!! NOW AVAILABLE!!— "OHIO HEROES OF THE BATTLE OF FRANKLIN" AND "LINCOLN, ANTIETAM, AND A NORTHERN LOST CAUSE," at https://www.amazon.com/-/e/B00HV4SSWK LOOKING FOR A LECTURER ON THE CIVIL WAR? I AM AT YOUR SERVICE. SEE THE INFORMATION BELOW ABOUT TOPICS AND WHERE I'VE SPOKEN AND CONTACT ME AT GENEOFVA@GMAIL.COM . Here are links to audios of two of my talks: http://brcwrt.org/?page_id=685 and http://bullruncwrt.org/BRCWRT/AudioArchives/lecturers-Schmiel-Mayer/listen.html
Civil War Talks on the Life of Jacob Cox, the Battle of Antietam, the Battle of Franklin, and the War in West Virginia
On my way to Franklin, Tennessee to give my talk to the Round Table there February 9, we stopped in Richmond to take a stroll/drive down Monument Avenue.
As readers know, this road is by any definition the best exemplar of a triumphal paean of praise to the Lost Cause — or at least it used to be until 1996 when a statue of Arthur Ashe was added to the avenue.
The first and most important (or at least the largest) statue is that of Robert E. Lee astride his horse. It was inaugurated in 1890. To its east and west two monuments, one to J.E.B. Stuart and one to (non-Virginian) Jefferson Davis, were inaugurated in 1907. Further to the west, the monument to “Stonewall” Jackson was inaugurated in 1919, and one to Matthew Maury to its west was inaugurated in 1929.
In some ways the addition of the statue of Ashe to this particular avenue can be said to be the beginning of the modern re-thinking of the Confederate statue/memorial issue. In recent years the debate has become rancorous, though that in turn has led to some sensible compromises. My next blog post will cover one example of that welcome new approach to this difficult problem, in Franklin, Tennessee.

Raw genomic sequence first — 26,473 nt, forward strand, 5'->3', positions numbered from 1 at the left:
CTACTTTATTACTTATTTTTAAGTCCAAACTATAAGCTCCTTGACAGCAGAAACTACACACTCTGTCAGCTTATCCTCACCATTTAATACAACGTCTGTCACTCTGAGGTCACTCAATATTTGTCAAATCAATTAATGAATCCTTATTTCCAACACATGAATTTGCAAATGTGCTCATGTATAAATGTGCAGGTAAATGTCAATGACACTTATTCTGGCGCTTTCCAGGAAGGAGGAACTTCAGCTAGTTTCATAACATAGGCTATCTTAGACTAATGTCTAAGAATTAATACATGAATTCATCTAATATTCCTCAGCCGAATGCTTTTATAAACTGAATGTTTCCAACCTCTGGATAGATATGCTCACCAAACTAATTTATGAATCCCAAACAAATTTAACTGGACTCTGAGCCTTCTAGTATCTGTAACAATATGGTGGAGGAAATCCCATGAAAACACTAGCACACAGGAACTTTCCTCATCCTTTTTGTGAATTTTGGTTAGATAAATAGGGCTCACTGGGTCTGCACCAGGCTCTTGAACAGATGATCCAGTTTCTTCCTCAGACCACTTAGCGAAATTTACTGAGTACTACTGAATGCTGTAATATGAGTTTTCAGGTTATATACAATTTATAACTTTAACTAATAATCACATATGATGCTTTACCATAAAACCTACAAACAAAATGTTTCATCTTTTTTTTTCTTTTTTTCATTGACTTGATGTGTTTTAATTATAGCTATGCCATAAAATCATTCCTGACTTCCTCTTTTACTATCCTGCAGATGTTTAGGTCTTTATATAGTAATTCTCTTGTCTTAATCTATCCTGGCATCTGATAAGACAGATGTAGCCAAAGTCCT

Below are my photos of the monuments, from east to west, and an overall photo of the tree-lined avenue.
I will be speaking to the Franklin, Tennessee Civil War Round Table on Sunday February 9. The notice about the talk is below. All are welcome.
Franklin Civil War Round Table presents former Foreign Service officer and historian – February 2020
Author and Historian Dr. Gene Schmiel Franklin Civil War Round Table’s February 2020 Event – After the November 1864 Battle of Franklin, several federal commanders including Generals John Schofield, David Stanley, Jacob Cox and Emerson Opdycke all claimed credit for their “victory.” Opdycke and Cox, especially, conducted a post war debate which ultimately ended their friendship. At the February 2020 Franklin Civil War Round Table, Dr. GeneSchmiel is presenting, “Jacob Cox, Emerson Opdycke, and Competing Memories of the Battle of Franklin.”